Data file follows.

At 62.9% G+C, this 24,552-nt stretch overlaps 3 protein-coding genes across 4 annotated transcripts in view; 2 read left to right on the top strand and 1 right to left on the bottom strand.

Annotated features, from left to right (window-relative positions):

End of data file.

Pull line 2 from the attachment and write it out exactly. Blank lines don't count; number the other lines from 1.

Annotated features, from left to right (window-relative positions):